They’re a dream team at Del Mar College. Daiyuan “Daisy” Zhang and John “Rob” Hatherill, both PhDs and professors in the Department of Natural Sciences, are not only inspiring students to pursue careers in scientific research, they’re helping them discover previously unknown viruses – more than 100 so far.
“When students discover something that’s new to science, it’s really transformative to them,” Hatherill said. “They show this excitement that you never see in a traditional classroom. They’re the first person to look at that virus. It’s a new frontier, almost like landing on the moon.”
The invisible viruses, called bacteriophages, attack bacteria that live around us and inside us. Some of those bacteria can be harmful, such as E. coli, Vibrio and antibiotic resistant “superbugs,” so the discovery of organisms that affect them could lead to significant advances in science and medicine.
Last fall alone, Zhang and Hatherill estimate their students discovered about 22 new bacteriophages. Students’ names are forever attached to their discoveries, which they give names like “Chupacabra,” “Scorpia” and “Draco.”
“What we’re doing is turning students on to science before somebody else turns them off,” Zhang said. “In their first class we’re doing graduate-level research. It’s a unique story for a two-year school.”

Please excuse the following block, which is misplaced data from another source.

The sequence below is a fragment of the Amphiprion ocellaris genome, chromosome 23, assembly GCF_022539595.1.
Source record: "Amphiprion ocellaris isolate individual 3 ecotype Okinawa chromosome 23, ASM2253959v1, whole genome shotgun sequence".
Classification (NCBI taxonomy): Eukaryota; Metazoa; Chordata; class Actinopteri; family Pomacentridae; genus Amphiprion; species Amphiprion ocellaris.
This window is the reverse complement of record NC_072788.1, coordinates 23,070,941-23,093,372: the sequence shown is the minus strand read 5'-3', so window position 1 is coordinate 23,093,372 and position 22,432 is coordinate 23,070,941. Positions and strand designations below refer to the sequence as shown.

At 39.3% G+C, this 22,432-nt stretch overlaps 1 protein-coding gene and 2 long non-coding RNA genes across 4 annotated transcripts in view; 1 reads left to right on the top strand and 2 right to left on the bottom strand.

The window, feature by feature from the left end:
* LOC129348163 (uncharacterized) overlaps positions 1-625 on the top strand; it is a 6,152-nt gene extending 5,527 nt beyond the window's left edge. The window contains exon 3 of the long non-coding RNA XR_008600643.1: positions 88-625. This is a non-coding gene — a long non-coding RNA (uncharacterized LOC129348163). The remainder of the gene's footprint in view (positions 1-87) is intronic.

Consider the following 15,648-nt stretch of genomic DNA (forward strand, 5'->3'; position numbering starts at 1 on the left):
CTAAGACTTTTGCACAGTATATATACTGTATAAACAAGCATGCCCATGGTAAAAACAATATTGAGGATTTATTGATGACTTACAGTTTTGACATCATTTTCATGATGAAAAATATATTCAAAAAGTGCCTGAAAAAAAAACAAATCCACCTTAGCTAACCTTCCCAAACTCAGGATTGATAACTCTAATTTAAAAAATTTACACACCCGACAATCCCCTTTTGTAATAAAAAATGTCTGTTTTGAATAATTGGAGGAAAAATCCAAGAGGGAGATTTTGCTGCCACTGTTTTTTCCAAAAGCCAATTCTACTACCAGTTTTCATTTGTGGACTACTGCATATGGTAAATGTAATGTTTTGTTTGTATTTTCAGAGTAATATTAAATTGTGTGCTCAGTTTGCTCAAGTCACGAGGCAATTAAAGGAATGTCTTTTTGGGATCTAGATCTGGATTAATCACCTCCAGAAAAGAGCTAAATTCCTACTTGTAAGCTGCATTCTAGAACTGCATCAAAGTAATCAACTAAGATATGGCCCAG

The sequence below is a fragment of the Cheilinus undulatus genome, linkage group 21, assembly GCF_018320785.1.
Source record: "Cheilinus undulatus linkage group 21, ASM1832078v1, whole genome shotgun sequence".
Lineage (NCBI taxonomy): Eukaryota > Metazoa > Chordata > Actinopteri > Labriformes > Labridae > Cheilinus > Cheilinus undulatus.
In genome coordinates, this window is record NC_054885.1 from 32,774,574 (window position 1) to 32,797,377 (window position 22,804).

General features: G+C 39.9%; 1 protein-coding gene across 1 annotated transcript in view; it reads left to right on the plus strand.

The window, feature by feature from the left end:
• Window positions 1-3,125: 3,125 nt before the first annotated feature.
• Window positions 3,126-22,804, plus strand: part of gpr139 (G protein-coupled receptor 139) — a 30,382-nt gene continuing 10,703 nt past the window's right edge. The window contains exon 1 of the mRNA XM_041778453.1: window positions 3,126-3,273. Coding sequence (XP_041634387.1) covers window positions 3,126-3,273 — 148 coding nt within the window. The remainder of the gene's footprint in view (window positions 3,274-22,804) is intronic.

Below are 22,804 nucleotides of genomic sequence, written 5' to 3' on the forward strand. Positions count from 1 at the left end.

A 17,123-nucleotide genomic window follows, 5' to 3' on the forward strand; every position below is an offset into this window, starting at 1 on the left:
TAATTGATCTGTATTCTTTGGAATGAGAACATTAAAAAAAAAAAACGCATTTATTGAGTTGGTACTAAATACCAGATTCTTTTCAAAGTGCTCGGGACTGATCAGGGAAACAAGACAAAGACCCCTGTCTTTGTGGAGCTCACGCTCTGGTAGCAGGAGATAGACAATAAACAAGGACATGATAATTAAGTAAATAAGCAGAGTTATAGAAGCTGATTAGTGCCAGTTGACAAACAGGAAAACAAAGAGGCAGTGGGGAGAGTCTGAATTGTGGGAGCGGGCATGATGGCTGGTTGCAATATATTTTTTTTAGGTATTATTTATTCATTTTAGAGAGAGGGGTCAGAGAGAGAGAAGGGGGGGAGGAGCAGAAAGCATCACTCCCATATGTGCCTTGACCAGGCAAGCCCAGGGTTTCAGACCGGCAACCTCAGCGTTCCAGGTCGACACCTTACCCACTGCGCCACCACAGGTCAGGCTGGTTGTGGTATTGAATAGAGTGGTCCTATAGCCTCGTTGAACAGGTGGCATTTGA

Research fast track
Before Zhang and Hatherill came along, it was a rarity for students at Del Mar to conduct advanced laboratory research. Now, they’re exposed to it on the fast track, starting in Del Mar’s state-of-the-art lab.
Research opportunities also come in the form of internships that the duo facilitate through a network of friends, fellow professors and mentors at labs across the country.
The internships may take place at Del Mar, nearby schools such as Texas A&M University-Corpus Christi (TAMUCC) and at prestigious institutions like the Lawrence Berkeley National Laboratory in Berkeley, Calif.
Last summer, during an internship at TAMUCC, Del Mar biotechnology major Danial Azadani discovered a bacteriophage associated with Enterococcus faecalis, a bacterium that can cause infection in humans. It is also sometimes found in elevated levels in coastal waters.
“I’ve been to different universities in Canada and I’ve never seen something like this research program,” Azadani said. “Del Mar has the potential to be one of the top biotechnology schools in the country.”
After further studies, Azadani’s discovery could lead to the development of treatment for Enterococcus faecalis, as well as the improvement of water quality in the Texas Coastal Bend, Zhang said.
“Any (bacteriophage) they discover is a contribution to the scientific community. The viruses will be archived in three different locations in the United States, and studies on them will continue.”
Read the full story on the national higher education publication Community College Week’s website: ccweek.com/article-5485-the-virus-hunters.html
IN THE PHOTO: John Ramirez, a biotechnology major and teaching assistant, is joined by Daiyuan “Daisy” Zhang, PhD, during the Fall 2016 Natural Sciences Student Poster Session at Del Mar College, where students presented results of their research internships.